result = arcpy.CopyFeatures_management("roads", "urban_roads")
# A print statement will display the string representation of the output.
# A result object can be indexed to get the output value. Note: a result object
# also has a getOutput() method that can be used for the same purpose.
result_value = result
When indexing the result object or using its getOutput() method, the return value is a string. This is an important consideration when running a tool with a derived output parameter such as Get Count, which provides a count of records in a table, or Calculate Default Cluster Tolerance, which provides a cluster tolerance value. To convert to the expected type, built-in Python functions, such as int() or float(), can be used.
A derived parameter requires no interaction from the user and does not show up on the tool dialog box or as an argument to the tool in Python. Derived types are always output parameters.
import arcpy import types arcpy.env.workspace = "c:/base/data.gdb" # Many geoprocessing tools return a result object of the derived output dataset. result = arcpy.GetCount_management("roads") result_value = result # The result object's getOutput method returns values as a unicode string. To # convert to a different Python type, use built-in Python functions: str(), # int(), float() count = int(result_value) print(count) print(type(count))
If creating output that is just an intermediate stage in a larger workflow, the output argument can be omitted to allow the tool to create a unique path and name for the output. This can be accomplished by setting the output either to "#" or None, or if the output would be the last argument used, skip it entirely. In each case, the returned value is the full path to the new datasource.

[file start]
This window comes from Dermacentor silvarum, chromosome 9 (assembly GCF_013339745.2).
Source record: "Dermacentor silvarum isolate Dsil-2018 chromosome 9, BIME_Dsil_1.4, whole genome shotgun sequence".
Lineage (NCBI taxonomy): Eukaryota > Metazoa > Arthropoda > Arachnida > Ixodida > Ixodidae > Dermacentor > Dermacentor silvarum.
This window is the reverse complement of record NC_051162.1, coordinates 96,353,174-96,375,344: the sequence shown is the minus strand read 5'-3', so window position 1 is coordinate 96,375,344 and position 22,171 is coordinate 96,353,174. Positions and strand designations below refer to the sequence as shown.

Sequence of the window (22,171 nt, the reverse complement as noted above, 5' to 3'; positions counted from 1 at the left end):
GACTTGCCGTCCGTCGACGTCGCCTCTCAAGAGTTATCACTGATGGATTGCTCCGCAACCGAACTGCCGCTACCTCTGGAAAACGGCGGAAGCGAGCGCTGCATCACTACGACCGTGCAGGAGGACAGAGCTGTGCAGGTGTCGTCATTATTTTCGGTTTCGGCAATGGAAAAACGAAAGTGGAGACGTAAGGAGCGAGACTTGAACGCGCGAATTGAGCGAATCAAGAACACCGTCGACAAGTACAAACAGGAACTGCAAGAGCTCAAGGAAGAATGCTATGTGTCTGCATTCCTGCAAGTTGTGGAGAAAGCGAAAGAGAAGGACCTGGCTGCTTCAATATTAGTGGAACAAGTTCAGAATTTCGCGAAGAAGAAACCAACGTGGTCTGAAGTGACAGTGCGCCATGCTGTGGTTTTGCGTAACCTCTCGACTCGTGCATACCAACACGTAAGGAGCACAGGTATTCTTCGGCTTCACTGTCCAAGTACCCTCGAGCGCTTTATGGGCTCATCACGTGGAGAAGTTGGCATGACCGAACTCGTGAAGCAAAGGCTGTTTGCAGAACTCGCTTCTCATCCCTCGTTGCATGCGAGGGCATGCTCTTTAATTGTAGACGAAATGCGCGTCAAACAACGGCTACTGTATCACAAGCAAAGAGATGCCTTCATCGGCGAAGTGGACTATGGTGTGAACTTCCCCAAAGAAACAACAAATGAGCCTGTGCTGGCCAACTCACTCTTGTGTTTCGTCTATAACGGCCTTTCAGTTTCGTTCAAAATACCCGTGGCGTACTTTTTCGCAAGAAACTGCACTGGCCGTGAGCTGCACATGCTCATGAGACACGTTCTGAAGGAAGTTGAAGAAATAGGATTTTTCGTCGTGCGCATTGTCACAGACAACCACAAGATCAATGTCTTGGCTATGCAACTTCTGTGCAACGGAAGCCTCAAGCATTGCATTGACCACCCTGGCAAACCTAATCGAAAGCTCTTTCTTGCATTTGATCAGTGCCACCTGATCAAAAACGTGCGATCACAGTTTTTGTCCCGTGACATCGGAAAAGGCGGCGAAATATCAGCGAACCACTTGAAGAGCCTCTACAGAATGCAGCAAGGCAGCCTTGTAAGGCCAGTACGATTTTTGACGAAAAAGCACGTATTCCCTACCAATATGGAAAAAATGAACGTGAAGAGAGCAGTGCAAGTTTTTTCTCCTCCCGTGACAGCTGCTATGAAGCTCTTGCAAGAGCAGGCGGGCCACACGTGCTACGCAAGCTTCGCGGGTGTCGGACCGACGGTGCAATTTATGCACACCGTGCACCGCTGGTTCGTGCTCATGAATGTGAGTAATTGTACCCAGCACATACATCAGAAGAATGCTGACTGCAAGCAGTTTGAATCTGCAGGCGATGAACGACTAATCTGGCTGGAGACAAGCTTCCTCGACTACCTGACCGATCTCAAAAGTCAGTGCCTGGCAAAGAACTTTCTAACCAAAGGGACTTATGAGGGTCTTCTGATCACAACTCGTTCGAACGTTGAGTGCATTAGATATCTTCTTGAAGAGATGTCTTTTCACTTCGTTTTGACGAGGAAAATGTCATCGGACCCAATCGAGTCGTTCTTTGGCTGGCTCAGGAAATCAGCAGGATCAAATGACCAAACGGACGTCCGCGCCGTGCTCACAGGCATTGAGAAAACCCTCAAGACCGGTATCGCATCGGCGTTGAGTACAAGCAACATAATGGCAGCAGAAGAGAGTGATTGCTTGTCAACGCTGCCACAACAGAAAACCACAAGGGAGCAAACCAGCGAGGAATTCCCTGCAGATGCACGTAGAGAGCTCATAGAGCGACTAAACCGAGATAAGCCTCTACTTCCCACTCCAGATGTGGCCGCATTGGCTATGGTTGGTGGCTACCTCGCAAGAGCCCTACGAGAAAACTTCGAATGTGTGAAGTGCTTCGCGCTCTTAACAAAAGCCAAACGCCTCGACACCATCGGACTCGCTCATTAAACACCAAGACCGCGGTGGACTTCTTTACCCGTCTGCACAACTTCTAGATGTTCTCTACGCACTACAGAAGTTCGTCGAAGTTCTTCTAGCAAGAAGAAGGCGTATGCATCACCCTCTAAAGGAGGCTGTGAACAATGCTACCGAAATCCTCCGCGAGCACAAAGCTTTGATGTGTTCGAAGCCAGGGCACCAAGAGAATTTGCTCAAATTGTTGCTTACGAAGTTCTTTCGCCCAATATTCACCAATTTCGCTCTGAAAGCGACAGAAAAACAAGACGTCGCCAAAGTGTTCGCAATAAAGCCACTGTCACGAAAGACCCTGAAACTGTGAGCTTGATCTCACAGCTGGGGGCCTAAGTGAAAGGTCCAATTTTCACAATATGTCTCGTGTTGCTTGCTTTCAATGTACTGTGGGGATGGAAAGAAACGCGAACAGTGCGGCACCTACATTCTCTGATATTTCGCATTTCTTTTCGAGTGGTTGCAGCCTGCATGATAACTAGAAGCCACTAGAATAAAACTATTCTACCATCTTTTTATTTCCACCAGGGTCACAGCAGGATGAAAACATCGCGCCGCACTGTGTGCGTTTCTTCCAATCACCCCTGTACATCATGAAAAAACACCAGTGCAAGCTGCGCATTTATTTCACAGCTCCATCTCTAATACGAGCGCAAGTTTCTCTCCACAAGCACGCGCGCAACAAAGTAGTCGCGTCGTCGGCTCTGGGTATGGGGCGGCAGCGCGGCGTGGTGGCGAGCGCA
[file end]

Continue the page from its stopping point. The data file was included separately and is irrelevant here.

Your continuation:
import arcpy arcpy.env.workspace = "c:/city/data.gdb" result = arcpy.CopyFeatures_management("roads", "#") result = arcpy.CopyFeatures_management("roads", "") result = arcpy.CopyFeatures_management("roads")
Tool organization in ArcPy
Geoprocessing tools are organized in two ways. All tools are available as functions on ArcPy but are also available in modules matching the toolbox alias name. Although most of the examples in the help show tools organized as functions available from ArcPy, both approaches are equally valid. Which approach you use will come down to a matter of personal preference and coding habits. In the following example, the Get Count tool is shown using both approaches.
import arcpy in_features = "c:/temp/rivers.shp" # Tools can be accessed as functions on the arcpy module arcpy.GetCount_management(in_features) # Or from modules matching the toolbox name arcpy.management.GetCount(in_features)
When using tools in modules, sometimes you may want to draw attention to how a module is identified to make your script more readable. In this case, you can use the form from - import - as.
# Clean up street centerlines that were digitized without # having set proper snapping environments import arcpy from arcpy import edit as EDIT from arcpy import management as DM streets = "c:/data/streets.gdb/majorrds" streets_copy = "c:/output/Output.gdb/streetsBackup" DM.CopyFeatures(streets, streets_copy) EDIT.TrimLine(streets, "10 Feet", "KEEP_SHORT") EDIT.ExtendLine(streets, "15 Feet", "EXTENSION")
Spatial Analyst and Image Analyst tools are handled differently to accommodate Map Algebra, and they are available only in the arcpy.sa and arcpy.ia modules and not as functions on ArcPy.